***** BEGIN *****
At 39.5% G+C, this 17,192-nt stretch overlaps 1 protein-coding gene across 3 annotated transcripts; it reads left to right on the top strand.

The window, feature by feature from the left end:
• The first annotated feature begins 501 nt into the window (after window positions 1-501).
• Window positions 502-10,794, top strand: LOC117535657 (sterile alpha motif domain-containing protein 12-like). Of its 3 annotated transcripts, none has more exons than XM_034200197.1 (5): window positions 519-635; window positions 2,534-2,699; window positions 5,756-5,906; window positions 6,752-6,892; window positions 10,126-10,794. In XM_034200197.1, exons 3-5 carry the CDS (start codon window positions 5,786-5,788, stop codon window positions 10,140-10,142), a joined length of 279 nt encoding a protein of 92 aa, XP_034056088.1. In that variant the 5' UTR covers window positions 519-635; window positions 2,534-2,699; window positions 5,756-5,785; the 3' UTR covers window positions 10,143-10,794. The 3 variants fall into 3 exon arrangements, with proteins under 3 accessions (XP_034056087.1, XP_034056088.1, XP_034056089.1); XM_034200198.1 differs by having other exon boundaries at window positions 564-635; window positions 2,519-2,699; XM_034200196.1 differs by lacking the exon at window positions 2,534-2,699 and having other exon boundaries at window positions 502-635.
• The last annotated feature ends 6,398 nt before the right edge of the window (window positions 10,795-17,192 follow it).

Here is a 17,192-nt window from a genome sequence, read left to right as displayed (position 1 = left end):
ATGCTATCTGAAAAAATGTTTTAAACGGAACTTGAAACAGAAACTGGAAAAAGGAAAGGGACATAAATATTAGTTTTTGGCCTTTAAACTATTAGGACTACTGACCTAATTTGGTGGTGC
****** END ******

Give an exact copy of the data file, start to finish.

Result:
At 39.5% G+C, this 17,192-nt stretch overlaps 1 protein-coding gene across 3 annotated transcripts; it reads left to right on the top strand.

The window, feature by feature from the left end:
• The first annotated feature begins 501 nt into the window (after window positions 1-501).
• Window positions 502-10,794, top strand: LOC117535657 (sterile alpha motif domain-containing protein 12-like). Of its 3 annotated transcripts, none has more exons than XM_034200197.1 (5): window positions 519-635; window positions 2,534-2,699; window positions 5,756-5,906; window positions 6,752-6,892; window positions 10,126-10,794. In XM_034200197.1, exons 3-5 carry the CDS (start codon window positions 5,786-5,788, stop codon window positions 10,140-10,142), a joined length of 279 nt encoding a protein of 92 aa, XP_034056088.1. In that variant the 5' UTR covers window positions 519-635; window positions 2,534-2,699; window positions 5,756-5,785; the 3' UTR covers window positions 10,143-10,794. The 3 variants fall into 3 exon arrangements, with proteins under 3 accessions (XP_034056087.1, XP_034056088.1, XP_034056089.1); XM_034200198.1 differs by having other exon boundaries at window positions 564-635; window positions 2,519-2,699; XM_034200196.1 differs by lacking the exon at window positions 2,534-2,699 and having other exon boundaries at window positions 502-635.
• The last annotated feature ends 6,398 nt before the right edge of the window (window positions 10,795-17,192 follow it).

Here is a 17,192-nt window from a genome sequence, read left to right as displayed (position 1 = left end):
ATGCTATCTGAAAAAATGTTTTAAACGGAACTTGAAACAGAAACTGGAAAAAGGAAAGGGACATAAATATTAGTTTTTGGCCTTTAAACTATTAGGACTACTGACCTAATTTGGTGGTGC